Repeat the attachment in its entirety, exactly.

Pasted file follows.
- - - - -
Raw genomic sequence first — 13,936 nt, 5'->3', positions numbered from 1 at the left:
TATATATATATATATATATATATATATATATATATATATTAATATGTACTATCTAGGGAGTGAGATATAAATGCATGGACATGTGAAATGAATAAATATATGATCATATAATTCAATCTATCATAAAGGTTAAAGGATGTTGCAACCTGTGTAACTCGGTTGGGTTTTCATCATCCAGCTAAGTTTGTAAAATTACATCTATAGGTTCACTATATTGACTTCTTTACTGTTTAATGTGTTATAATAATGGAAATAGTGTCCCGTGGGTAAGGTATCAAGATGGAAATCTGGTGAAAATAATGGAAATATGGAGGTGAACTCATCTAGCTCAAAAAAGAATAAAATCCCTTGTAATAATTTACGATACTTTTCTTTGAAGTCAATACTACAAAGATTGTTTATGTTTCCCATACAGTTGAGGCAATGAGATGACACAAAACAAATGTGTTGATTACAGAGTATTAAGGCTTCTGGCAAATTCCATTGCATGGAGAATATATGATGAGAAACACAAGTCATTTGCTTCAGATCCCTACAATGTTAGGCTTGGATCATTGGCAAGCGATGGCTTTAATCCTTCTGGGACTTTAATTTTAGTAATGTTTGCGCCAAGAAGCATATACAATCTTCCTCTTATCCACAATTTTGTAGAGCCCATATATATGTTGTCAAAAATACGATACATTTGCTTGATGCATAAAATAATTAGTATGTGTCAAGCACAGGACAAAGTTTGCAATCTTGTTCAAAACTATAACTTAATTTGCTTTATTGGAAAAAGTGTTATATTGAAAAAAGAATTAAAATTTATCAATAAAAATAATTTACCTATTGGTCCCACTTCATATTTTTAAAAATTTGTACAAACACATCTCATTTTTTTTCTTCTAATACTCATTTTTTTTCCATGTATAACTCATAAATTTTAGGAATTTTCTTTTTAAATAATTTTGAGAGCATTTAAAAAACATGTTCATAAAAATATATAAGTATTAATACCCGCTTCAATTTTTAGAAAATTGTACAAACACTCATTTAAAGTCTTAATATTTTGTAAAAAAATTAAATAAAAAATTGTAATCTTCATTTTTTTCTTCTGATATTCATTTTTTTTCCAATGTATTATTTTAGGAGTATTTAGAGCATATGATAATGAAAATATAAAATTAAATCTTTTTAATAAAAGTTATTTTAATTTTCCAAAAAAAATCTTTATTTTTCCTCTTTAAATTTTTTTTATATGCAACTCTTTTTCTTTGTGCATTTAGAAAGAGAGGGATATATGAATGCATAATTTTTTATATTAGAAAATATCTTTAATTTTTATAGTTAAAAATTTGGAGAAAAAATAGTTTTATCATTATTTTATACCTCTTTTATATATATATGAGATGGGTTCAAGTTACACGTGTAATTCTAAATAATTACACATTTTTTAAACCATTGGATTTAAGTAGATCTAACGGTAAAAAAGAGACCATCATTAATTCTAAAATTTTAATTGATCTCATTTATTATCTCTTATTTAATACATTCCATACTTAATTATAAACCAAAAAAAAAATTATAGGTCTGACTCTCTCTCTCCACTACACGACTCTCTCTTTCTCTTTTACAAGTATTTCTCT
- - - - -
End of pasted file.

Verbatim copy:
Raw genomic sequence first — 13,936 nt, 5'->3', positions numbered from 1 at the left:
TATATATATATATATATATATATATATATATATATATATTAATATGTACTATCTAGGGAGTGAGATATAAATGCATGGACATGTGAAATGAATAAATATATGATCATATAATTCAATCTATCATAAAGGTTAAAGGATGTTGCAACCTGTGTAACTCGGTTGGGTTTTCATCATCCAGCTAAGTTTGTAAAATTACATCTATAGGTTCACTATATTGACTTCTTTACTGTTTAATGTGTTATAATAATGGAAATAGTGTCCCGTGGGTAAGGTATCAAGATGGAAATCTGGTGAAAATAATGGAAATATGGAGGTGAACTCATCTAGCTCAAAAAAGAATAAAATCCCTTGTAATAATTTACGATACTTTTCTTTGAAGTCAATACTACAAAGATTGTTTATGTTTCCCATACAGTTGAGGCAATGAGATGACACAAAACAAATGTGTTGATTACAGAGTATTAAGGCTTCTGGCAAATTCCATTGCATGGAGAATATATGATGAGAAACACAAGTCATTTGCTTCAGATCCCTACAATGTTAGGCTTGGATCATTGGCAAGCGATGGCTTTAATCCTTCTGGGACTTTAATTTTAGTAATGTTTGCGCCAAGAAGCATATACAATCTTCCTCTTATCCACAATTTTGTAGAGCCCATATATATGTTGTCAAAAATACGATACATTTGCTTGATGCATAAAATAATTAGTATGTGTCAAGCACAGGACAAAGTTTGCAATCTTGTTCAAAACTATAACTTAATTTGCTTTATTGGAAAAAGTGTTATATTGAAAAAAGAATTAAAATTTATCAATAAAAATAATTTACCTATTGGTCCCACTTCATATTTTTAAAAATTTGTACAAACACATCTCATTTTTTTTCTTCTAATACTCATTTTTTTTCCATGTATAACTCATAAATTTTAGGAATTTTCTTTTTAAATAATTTTGAGAGCATTTAAAAAACATGTTCATAAAAATATATAAGTATTAATACCCGCTTCAATTTTTAGAAAATTGTACAAACACTCATTTAAAGTCTTAATATTTTGTAAAAAAATTAAATAAAAAATTGTAATCTTCATTTTTTTCTTCTGATATTCATTTTTTTTCCAATGTATTATTTTAGGAGTATTTAGAGCATATGATAATGAAAATATAAAATTAAATCTTTTTAATAAAAGTTATTTTAATTTTCCAAAAAAAATCTTTATTTTTCCTCTTTAAATTTTTTTTATATGCAACTCTTTTTCTTTGTGCATTTAGAAAGAGAGGGATATATGAATGCATAATTTTTTATATTAGAAAATATCTTTAATTTTTATAGTTAAAAATTTGGAGAAAAAATAGTTTTATCATTATTTTATACCTCTTTTATATATATATGAGATGGGTTCAAGTTACACGTGTAATTCTAAATAATTACACATTTTTTAAACCATTGGATTTAAGTAGATCTAACGGTAAAAAAGAGACCATCATTAATTCTAAAATTTTAATTGATCTCATTTATTATCTCTTATTTAATACATTCCATACTTAATTATAAACCAAAAAAAAAATTATAGGTCTGACTCTCTCTCTCCACTACACGACTCTCTCTTTCTCTTTTACAAGTATTTCTCT